Building the Future
Discovering what life is really like in Lebanon.
Josh DyeMar 20, 2023, 12:45 AM
Sitting in a busy classroom beside an open window, the warm breeze blows against my face. Traffic crawls past on the street below, car horns sounding periodically as another inconsiderate driver pulls out spontaneously in front of an unsuspecting victim. The scene: downtown Beirut in Lebanon.
But there are other sounds in this classroom. Excited children laughing, giggling and calling out in Arabic. The teacher scribbling on the blackboard and trying to settle the room.
The makeshift school, consisting of three classrooms on the second floor above a bank, runs a morning and an afternoon learning session for Syrian refugee children who have fled their homes seeking safety in Lebanon. One hundred and twenty excited children cram in to the tiny school each day to learn Arabic, English, maths and science. The school is funded by the Adventist Development and Relief Agency (ADRA) Australia.
The brightly painted rooms create a positive vibe and the kids are buzzing with energy. It seems a long way from the trauma of Syria. These children are some of the millions of refugees whose plight has recently been highlighted with worldwide media coverage following the tragic photo of three-year-old Aylan Kurdi found washed up on a beach in Turkey. The civil war raging in their country for the past five years has completely turned their lives upside down, with one in every two Syrians displaced.
People like Fatima, a mother of four children—three girls and a boy—who were living in Aleppo in northern Syria when the fighting forced them to flee. Initially, Fatima thought they would be able to return after one or two months. But two years later they are still stuck in a small room in crowded Beirut staring into an uncertain future.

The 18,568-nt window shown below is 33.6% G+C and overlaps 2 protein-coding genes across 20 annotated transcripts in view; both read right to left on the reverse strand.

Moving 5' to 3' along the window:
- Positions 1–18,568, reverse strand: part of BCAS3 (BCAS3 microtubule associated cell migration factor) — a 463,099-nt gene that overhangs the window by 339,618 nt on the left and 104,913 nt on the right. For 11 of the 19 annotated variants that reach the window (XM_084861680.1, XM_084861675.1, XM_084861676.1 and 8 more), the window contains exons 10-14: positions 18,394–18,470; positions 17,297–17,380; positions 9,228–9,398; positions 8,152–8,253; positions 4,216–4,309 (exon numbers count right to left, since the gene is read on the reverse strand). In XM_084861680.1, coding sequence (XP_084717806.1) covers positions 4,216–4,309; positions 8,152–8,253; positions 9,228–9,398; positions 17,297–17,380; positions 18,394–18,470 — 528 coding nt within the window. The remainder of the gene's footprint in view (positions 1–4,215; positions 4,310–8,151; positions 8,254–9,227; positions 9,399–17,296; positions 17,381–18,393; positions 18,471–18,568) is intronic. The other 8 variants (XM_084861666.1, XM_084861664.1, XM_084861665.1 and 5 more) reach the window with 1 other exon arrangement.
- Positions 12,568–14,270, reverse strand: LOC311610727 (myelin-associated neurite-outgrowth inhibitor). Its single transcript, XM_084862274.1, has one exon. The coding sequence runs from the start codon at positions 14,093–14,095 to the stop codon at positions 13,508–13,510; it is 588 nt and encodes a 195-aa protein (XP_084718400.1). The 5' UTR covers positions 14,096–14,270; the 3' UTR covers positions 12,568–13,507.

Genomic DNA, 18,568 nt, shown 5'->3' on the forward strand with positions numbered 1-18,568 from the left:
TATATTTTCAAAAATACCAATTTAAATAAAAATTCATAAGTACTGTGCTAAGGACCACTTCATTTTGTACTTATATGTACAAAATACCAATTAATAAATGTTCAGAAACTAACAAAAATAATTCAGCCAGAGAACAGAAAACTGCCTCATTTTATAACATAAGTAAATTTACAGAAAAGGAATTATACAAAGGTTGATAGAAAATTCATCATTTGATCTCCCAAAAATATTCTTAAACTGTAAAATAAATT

“It's not easy for us,” Fatima says. “It’s so expensive and work for my husband is not so good. All the time I’m trying to find a way to pay for rent.
“He is a tailor but this kind of work is so hard to find in Lebanon. He can’t find a factory in which to work; he just works by himself—a little time here, a little time there."
The United Nations World Food Programme recently cut its assistance to Syrian refugees in Lebanon due to funding shortfalls. Some now receive nothing at all, while others get just $US14 each month.
“So everyone now waits to see whether they will receive assistance for food. I don’t know if they will give us food for the next month or not,” Fatima says.
But she smiles when she tells me how the school has transformed the lives of her two children old enough to attend.
“My children used to sleep all day but now they bounce out of bed before dawn—they are so excited to go to school and learn!”
In September the United Nations Children’s Fund (UNICEF) announced that 700,000 Syrian refugee children in Lebanon, Jordan and Turkey were not attending school. An entire generation is at risk of missing out on an education. And while this school is a small drop in a big bucket, it’s life-changing for Fatima’s children and many others.
The amazing thing is that every child I spoke to at the school said they wanted to become either a teacher or a doctor. Why? Because they wanted to shine their light to help others. These are kids with an incredible heart for service and a desire to pay forward the opportunities they have received.
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